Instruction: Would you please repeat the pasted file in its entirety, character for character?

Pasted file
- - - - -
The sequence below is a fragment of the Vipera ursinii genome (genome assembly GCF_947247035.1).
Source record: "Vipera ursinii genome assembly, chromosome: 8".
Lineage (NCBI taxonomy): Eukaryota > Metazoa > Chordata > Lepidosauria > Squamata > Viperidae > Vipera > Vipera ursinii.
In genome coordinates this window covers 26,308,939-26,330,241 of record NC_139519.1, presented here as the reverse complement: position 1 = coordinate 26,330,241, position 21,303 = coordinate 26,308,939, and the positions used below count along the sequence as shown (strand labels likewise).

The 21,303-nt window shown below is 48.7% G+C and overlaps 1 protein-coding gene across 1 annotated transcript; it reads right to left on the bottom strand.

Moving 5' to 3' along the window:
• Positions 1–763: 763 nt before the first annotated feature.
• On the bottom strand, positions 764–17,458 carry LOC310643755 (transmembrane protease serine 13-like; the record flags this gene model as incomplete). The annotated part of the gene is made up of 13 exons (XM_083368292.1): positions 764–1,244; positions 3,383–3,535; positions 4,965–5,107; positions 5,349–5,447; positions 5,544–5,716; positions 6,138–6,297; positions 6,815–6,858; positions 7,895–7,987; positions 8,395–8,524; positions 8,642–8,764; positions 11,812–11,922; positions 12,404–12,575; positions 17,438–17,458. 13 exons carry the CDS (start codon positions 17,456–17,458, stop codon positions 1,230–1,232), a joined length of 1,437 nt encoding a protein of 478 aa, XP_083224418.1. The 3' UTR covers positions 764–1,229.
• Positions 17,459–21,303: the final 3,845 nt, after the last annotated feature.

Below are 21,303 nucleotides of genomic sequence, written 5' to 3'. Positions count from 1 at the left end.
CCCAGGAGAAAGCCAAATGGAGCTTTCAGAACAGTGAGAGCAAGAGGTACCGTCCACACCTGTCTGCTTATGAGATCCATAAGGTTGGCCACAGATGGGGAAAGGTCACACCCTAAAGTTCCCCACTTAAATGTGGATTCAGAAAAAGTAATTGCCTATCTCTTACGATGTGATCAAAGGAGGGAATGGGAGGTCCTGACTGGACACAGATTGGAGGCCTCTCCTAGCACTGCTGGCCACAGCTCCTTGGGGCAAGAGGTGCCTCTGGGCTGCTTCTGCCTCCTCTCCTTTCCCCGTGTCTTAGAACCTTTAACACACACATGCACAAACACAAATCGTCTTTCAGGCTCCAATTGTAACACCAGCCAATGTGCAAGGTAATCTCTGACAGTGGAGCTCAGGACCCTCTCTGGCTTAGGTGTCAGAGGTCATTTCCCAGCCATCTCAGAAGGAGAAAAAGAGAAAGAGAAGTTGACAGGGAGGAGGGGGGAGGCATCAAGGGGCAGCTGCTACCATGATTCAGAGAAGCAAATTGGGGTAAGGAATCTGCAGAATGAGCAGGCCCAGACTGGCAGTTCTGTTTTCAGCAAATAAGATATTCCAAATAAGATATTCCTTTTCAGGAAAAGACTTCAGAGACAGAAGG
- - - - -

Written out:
The sequence below is a fragment of the Vipera ursinii genome (genome assembly GCF_947247035.1).
Source record: "Vipera ursinii genome assembly, chromosome: 8".
Lineage (NCBI taxonomy): Eukaryota > Metazoa > Chordata > Lepidosauria > Squamata > Viperidae > Vipera > Vipera ursinii.
In genome coordinates this window covers 26,308,939-26,330,241 of record NC_139519.1, presented here as the reverse complement: position 1 = coordinate 26,330,241, position 21,303 = coordinate 26,308,939, and the positions used below count along the sequence as shown (strand labels likewise).

The 21,303-nt window shown below is 48.7% G+C and overlaps 1 protein-coding gene across 1 annotated transcript; it reads right to left on the bottom strand.

Moving 5' to 3' along the window:
• Positions 1–763: 763 nt before the first annotated feature.
• On the bottom strand, positions 764–17,458 carry LOC310643755 (transmembrane protease serine 13-like; the record flags this gene model as incomplete). The annotated part of the gene is made up of 13 exons (XM_083368292.1): positions 764–1,244; positions 3,383–3,535; positions 4,965–5,107; positions 5,349–5,447; positions 5,544–5,716; positions 6,138–6,297; positions 6,815–6,858; positions 7,895–7,987; positions 8,395–8,524; positions 8,642–8,764; positions 11,812–11,922; positions 12,404–12,575; positions 17,438–17,458. 13 exons carry the CDS (start codon positions 17,456–17,458, stop codon positions 1,230–1,232), a joined length of 1,437 nt encoding a protein of 478 aa, XP_083224418.1. The 3' UTR covers positions 764–1,229.
• Positions 17,459–21,303: the final 3,845 nt, after the last annotated feature.

Below are 21,303 nucleotides of genomic sequence, written 5' to 3'. Positions count from 1 at the left end.
CCCAGGAGAAAGCCAAATGGAGCTTTCAGAACAGTGAGAGCAAGAGGTACCGTCCACACCTGTCTGCTTATGAGATCCATAAGGTTGGCCACAGATGGGGAAAGGTCACACCCTAAAGTTCCCCACTTAAATGTGGATTCAGAAAAAGTAATTGCCTATCTCTTACGATGTGATCAAAGGAGGGAATGGGAGGTCCTGACTGGACACAGATTGGAGGCCTCTCCTAGCACTGCTGGCCACAGCTCCTTGGGGCAAGAGGTGCCTCTGGGCTGCTTCTGCCTCCTCTCCTTTCCCCGTGTCTTAGAACCTTTAACACACACATGCACAAACACAAATCGTCTTTCAGGCTCCAATTGTAACACCAGCCAATGTGCAAGGTAATCTCTGACAGTGGAGCTCAGGACCCTCTCTGGCTTAGGTGTCAGAGGTCATTTCCCAGCCATCTCAGAAGGAGAAAAAGAGAAAGAGAAGTTGACAGGGAGGAGGGGGGAGGCATCAAGGGGCAGCTGCTACCATGATTCAGAGAAGCAAATTGGGGTAAGGAATCTGCAGAATGAGCAGGCCCAGACTGGCAGTTCTGTTTTCAGCAAATAAGATATTCCAAATAAGATATTCCTTTTCAGGAAAAGACTTCAGAGACAGAAGG